Home » Let’s Rank The Three Not-Saab Saabs From Worst To Least Worst

Let’s Rank The Three Not-Saab Saabs From Worst To Least Worst

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Saab has always been an interesting carmaker, and, in some ways, a tragic one as well. The Swedish carmaker was such a gleefully idiosyncratic and distinctive team, with all sorts of unusual but oddly rational approaches to engineering and design, from two-strokes to V4s to longitudinal front-drivers with engines facing backwards to aerodynamic designs and smart safety innovations and, of course, the weird ignition key in the transmission tunnel. The tragic part is Saab’s end, which wasn’t so much a carmaker stopping production as it was a carmaker getting diluted out of existence, with the last Saabs of the GM-owned era being barely Saab-costumed glimmers of what Saab once was. There are three of these Sorta-Saabs I want to talk about today, arguably the most egregiously un-Saab cars to wear the Saab name, and I think we should decide which one is the worst Not-Saab. Because it’s important.

Two of these cars are from the GM ownership era, but one actually pre-dates that dark period pretty significantly, and is instead from one of Saab’s golden ages, the 1980s. Let’s look at this one first, because it’s very weird:

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Saab-Lancia 600

Saablancia Ad

This is one of those badge-engineering marvels that makes you question why the damn thing exists at all. This car doesn’t seem very Saab-like, and that’s because it’s very not-a-Saab. It’s a Lancia Delta. So why are there Saab badges on a Lancia Delta?

It’s there mostly because Saab was never a huge automaker, and they needed a replacement for the legendary but quite dated Saab 96. Sure, it had Ford V4 power (since 1967) now instead of a two-stroke, but this was a car whose basic design hadn’t really changed since it came out in 1960. So a replacement was needed for the lower part of Saab’s lineup, but they really didn’t have the resources to develop a whole new car. That’s why they looked south to Italy and Lancia.

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The car chosen to fill the 96’s hole was a good car, even if it wasn’t a particularly Saab-like car. It was a clean, crisp hatchback design from Giorgetto Giugiaro’s Italdesign, with a transverse inline-four from the Fiat Ritmo, but with some carburation and intake/exhaust system improvements to boost power to a respectable 84 hp. Interestingly, Saab actually did have some input into the car’s design, especially in the very Nordic-relevant heating/ventilation systems and rustproofing. Also, it’s said that Saab also worked on getting the car split-folding seats and a tailgate that opened all the way to the bumper.

Saablancia600 Press

Visually, the only way you knew you were looking at a Saab-Lancia 600 and not just a Lancia Delta is because it said SAAB on the badges. That and some very minor trim differences on the rear bumper, and that was pretty much it. These were only sold in Sweden, Denmark, and Norway, and they identified it as the non-Scandinavian pretender it was, and as a result, these never sold well. Plus, they rusted, because even with Saab’s input, they’re still Italian.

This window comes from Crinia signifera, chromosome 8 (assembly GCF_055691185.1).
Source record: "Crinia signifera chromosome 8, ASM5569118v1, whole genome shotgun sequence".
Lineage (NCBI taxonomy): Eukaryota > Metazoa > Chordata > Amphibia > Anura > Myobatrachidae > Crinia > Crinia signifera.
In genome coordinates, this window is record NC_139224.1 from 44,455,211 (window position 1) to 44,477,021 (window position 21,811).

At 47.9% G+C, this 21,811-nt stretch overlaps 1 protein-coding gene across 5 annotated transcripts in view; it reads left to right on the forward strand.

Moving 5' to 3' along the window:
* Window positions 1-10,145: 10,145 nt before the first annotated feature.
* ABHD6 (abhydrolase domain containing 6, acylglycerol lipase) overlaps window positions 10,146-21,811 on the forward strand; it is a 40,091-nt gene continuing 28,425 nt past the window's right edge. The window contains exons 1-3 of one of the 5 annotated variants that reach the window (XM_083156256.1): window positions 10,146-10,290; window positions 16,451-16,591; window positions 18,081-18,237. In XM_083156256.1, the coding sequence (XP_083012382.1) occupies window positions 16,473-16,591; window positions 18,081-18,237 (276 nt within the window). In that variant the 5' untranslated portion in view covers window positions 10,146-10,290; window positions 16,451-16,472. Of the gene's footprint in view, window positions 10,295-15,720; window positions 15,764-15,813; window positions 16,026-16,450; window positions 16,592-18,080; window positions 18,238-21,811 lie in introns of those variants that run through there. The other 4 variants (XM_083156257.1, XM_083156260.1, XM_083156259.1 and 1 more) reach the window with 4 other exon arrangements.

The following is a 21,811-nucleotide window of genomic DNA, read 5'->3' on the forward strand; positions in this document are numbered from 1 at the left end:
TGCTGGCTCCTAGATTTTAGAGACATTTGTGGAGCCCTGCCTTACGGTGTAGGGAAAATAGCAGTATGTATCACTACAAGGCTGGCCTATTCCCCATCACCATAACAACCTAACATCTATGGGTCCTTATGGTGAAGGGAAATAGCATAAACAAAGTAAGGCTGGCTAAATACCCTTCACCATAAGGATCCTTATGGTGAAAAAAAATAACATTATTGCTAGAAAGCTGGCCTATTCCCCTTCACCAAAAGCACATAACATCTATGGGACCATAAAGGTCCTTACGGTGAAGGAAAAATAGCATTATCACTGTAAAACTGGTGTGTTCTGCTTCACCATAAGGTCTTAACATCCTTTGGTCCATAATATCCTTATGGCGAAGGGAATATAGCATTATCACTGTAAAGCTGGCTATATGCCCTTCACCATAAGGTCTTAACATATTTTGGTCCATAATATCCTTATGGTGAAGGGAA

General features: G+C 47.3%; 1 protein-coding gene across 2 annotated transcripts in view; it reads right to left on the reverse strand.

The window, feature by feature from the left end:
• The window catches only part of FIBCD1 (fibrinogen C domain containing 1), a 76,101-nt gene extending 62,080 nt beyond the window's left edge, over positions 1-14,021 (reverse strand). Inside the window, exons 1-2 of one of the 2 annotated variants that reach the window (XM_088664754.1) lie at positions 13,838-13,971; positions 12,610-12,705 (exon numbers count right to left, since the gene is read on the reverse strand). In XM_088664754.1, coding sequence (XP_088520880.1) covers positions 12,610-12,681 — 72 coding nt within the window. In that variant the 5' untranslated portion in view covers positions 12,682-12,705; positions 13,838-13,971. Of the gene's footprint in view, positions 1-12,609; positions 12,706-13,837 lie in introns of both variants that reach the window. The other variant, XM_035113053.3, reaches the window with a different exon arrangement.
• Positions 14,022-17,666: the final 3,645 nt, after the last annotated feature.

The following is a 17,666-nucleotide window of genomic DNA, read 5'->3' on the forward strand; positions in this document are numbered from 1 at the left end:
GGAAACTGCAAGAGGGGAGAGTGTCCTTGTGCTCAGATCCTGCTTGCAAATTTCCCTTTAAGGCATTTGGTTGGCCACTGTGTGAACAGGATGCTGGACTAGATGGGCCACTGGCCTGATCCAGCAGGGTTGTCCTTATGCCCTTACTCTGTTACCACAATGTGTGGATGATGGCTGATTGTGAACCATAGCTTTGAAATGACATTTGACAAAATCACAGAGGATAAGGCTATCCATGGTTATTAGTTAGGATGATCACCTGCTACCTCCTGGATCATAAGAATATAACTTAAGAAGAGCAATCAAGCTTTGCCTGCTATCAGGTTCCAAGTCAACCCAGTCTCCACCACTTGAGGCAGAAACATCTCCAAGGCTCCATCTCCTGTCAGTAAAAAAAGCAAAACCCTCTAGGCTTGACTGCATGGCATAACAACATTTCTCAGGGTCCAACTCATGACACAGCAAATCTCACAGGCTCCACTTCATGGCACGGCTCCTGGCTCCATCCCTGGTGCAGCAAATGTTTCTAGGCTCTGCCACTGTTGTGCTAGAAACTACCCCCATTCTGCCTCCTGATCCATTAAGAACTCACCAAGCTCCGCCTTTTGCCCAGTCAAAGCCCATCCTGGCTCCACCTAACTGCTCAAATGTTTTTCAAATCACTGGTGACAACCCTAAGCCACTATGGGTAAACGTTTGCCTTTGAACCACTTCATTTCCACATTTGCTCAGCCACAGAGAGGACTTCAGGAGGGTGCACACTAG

Even with headlight wipers for the Swedish market, these just weren’t suited for Scandinavia, and hardly anyone bought them. Only about 2,000 were built between 1980 and 1982, so chances are you’ve not seen one of these and never will. Sorry.

 

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Saab 902X (The Saabaru)

Saabaru

This one is a product of the GM era, but it’s not a GM at all. It’s a Subaru. Sure, GM owned 20% of Subaru, which is why this existed at all, and there is a sort of strange logic to why this sort of made sense. In a lot of ways, Subaru appeals to the same sort of smart, individualist, maybe somewhat academic kind of people that have traditionally gone in for Saabs and Volvos. People who had outgrown air-cooled VWs, but still wanted something different. With Saab gone and Volvo more upmarket today, modern Subaru tends to fill this niche, and even back in the early 2000s that was the case.

So, dressing a Subaru up as a Saab made a certain amount of demographic sense, even if it really did look and feel like a costume. The redesign was limited to the front end, which got a Saab-like grille and face, badges, and taillights. It really did seem like a WRX wagon in a costume, because that’s what it was. This car was all Subaru, with all the trademark Subaru traits: horizontally-opposed engine, all-wheel drive, all that.

These did get a bit more sound-deadening than the usual Subaru, and had the better steering rack from the Subaru WRX STI. So that was nice. Still not very Saab-y, but whatever. There were more suspension and other changes made to Saab this thing up as much as possible, and we cover them in detail here, but I think we can just say that for all the effort, it wasn’t really enough.

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It’s a good car, just not a Saab. But maybe that’s the appeal? The confusion?

 

Saab 9-7x

9 7x Press